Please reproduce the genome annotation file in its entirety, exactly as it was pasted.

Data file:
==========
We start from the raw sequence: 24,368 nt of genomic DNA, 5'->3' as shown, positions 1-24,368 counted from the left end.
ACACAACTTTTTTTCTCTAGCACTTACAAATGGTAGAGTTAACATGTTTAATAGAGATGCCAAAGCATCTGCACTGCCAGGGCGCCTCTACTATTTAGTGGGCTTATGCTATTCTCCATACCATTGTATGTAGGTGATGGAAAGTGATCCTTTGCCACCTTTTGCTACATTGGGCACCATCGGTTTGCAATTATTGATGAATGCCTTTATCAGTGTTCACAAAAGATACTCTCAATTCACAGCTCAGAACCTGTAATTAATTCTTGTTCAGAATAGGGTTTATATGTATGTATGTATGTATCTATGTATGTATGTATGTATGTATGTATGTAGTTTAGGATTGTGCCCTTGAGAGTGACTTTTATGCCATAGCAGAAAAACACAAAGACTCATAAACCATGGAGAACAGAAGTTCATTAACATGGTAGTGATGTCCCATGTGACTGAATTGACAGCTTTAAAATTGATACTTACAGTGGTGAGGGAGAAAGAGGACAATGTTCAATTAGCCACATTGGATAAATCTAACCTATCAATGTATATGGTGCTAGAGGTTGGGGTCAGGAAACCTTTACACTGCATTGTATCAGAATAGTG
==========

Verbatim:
We start from the raw sequence: 24,368 nt of genomic DNA, 5'->3' as shown, positions 1-24,368 counted from the left end.
ACACAACTTTTTTTCTCTAGCACTTACAAATGGTAGAGTTAACATGTTTAATAGAGATGCCAAAGCATCTGCACTGCCAGGGCGCCTCTACTATTTAGTGGGCTTATGCTATTCTCCATACCATTGTATGTAGGTGATGGAAAGTGATCCTTTGCCACCTTTTGCTACATTGGGCACCATCGGTTTGCAATTATTGATGAATGCCTTTATCAGTGTTCACAAAAGATACTCTCAATTCACAGCTCAGAACCTGTAATTAATTCTTGTTCAGAATAGGGTTTATATGTATGTATGTATGTATCTATGTATGTATGTATGTATGTATGTATGTAGTTTAGGATTGTGCCCTTGAGAGTGACTTTTATGCCATAGCAGAAAAACACAAAGACTCATAAACCATGGAGAACAGAAGTTCATTAACATGGTAGTGATGTCCCATGTGACTGAATTGACAGCTTTAAAATTGATACTTACAGTGGTGAGGGAGAAAGAGGACAATGTTCAATTAGCCACATTGGATAAATCTAACCTATCAATGTATATGGTGCTAGAGGTTGGGGTCAGGAAACCTTTACACTGCATTGTATCAGAATAGTG